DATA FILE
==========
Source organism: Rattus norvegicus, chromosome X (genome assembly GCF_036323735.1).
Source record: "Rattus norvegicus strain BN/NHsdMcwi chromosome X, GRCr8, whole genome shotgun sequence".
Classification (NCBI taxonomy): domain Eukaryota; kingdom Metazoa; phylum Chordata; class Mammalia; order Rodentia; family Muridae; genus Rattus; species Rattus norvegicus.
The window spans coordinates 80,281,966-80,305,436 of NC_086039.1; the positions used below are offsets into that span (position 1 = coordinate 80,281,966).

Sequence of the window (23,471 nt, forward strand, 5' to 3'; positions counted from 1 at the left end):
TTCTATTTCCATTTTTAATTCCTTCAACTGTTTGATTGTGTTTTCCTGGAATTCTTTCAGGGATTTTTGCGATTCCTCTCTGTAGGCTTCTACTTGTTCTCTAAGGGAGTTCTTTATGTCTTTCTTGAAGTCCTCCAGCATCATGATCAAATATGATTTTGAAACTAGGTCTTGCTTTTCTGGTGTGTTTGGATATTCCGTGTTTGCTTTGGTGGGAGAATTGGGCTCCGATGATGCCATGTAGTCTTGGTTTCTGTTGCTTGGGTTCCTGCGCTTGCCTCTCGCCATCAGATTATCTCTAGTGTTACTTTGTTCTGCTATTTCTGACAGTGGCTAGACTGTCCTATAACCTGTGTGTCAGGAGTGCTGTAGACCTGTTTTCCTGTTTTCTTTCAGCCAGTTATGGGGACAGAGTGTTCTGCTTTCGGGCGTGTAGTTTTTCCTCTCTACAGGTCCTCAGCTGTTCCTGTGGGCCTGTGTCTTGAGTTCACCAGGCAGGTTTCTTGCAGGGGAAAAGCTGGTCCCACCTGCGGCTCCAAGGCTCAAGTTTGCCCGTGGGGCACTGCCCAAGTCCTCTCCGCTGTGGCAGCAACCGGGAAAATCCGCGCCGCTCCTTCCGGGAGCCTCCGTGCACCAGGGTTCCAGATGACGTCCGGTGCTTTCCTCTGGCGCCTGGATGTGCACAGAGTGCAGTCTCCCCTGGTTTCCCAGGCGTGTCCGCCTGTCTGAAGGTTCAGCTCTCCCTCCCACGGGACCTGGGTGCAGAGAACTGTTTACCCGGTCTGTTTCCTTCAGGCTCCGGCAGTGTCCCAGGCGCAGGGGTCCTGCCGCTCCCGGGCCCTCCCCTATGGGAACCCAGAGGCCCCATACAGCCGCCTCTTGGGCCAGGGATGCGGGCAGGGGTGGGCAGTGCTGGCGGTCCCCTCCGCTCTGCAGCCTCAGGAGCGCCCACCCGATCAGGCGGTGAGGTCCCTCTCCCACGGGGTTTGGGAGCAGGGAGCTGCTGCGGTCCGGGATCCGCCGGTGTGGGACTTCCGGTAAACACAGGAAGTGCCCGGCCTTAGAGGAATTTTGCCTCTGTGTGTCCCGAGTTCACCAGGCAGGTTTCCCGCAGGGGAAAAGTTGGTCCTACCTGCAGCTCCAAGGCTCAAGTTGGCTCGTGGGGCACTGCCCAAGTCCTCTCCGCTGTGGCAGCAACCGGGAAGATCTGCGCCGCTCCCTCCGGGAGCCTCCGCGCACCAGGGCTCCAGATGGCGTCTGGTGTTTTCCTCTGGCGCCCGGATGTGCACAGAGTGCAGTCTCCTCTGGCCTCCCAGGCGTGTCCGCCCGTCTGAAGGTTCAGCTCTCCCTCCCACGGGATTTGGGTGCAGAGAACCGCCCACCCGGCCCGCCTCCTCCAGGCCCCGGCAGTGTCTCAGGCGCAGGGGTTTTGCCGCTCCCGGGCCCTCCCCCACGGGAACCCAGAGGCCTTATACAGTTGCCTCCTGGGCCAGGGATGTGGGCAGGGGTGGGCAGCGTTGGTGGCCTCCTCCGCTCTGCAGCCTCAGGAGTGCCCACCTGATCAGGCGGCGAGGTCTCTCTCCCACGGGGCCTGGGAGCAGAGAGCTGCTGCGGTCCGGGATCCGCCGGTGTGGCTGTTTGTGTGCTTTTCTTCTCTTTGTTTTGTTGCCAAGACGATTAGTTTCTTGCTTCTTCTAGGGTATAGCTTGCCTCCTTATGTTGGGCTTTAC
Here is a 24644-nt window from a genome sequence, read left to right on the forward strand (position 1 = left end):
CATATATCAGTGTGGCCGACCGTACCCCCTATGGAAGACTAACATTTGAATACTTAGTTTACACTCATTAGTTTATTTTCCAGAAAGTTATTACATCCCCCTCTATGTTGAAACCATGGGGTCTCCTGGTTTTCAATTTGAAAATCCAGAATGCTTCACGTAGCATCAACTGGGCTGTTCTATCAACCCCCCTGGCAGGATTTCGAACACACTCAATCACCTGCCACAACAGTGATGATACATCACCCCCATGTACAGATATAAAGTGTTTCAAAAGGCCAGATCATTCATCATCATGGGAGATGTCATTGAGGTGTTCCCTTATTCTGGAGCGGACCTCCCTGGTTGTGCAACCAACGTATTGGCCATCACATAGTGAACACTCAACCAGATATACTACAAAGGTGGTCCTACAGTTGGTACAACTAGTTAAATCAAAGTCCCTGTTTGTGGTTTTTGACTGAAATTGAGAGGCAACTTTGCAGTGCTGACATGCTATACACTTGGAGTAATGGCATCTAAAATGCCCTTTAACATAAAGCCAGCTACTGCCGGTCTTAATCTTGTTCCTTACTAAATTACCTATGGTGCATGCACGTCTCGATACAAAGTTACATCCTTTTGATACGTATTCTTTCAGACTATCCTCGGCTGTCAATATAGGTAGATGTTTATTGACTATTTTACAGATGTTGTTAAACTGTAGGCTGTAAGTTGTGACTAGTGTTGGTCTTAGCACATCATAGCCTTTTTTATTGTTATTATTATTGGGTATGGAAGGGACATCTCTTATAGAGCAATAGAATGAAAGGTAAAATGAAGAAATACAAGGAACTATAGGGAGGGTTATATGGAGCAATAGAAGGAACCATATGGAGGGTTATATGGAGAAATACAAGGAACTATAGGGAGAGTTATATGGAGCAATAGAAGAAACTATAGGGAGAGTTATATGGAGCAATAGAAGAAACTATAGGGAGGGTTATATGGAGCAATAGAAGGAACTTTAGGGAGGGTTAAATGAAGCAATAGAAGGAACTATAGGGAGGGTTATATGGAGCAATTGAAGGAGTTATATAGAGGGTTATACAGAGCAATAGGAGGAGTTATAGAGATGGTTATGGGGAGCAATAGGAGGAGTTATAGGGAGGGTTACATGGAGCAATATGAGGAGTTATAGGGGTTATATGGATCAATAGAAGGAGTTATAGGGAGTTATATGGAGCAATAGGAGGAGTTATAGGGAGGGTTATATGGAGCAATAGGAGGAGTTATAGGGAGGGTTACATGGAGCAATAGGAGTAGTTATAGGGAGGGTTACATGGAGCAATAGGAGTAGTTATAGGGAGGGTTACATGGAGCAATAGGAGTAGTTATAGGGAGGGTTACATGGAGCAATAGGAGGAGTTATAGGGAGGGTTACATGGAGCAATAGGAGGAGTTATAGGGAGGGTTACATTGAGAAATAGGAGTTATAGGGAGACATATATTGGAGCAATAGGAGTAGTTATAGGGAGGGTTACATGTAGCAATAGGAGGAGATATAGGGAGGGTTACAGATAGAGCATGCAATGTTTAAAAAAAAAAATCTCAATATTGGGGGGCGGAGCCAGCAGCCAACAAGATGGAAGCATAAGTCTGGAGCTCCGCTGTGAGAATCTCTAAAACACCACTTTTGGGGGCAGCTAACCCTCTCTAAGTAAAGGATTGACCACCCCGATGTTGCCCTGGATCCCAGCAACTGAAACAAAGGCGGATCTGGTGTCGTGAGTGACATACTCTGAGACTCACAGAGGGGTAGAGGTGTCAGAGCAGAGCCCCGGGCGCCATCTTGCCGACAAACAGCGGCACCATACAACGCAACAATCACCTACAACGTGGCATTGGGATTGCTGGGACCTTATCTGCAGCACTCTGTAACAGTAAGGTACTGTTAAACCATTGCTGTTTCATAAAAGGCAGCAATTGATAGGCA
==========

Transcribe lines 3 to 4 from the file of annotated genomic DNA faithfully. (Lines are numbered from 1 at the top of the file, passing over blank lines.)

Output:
Classification (NCBI taxonomy): domain Eukaryota; kingdom Metazoa; phylum Chordata; class Mammalia; order Rodentia; family Muridae; genus Rattus; species Rattus norvegicus.
The window spans coordinates 80,281,966-80,305,436 of NC_086039.1; the positions used below are offsets into that span (position 1 = coordinate 80,281,966).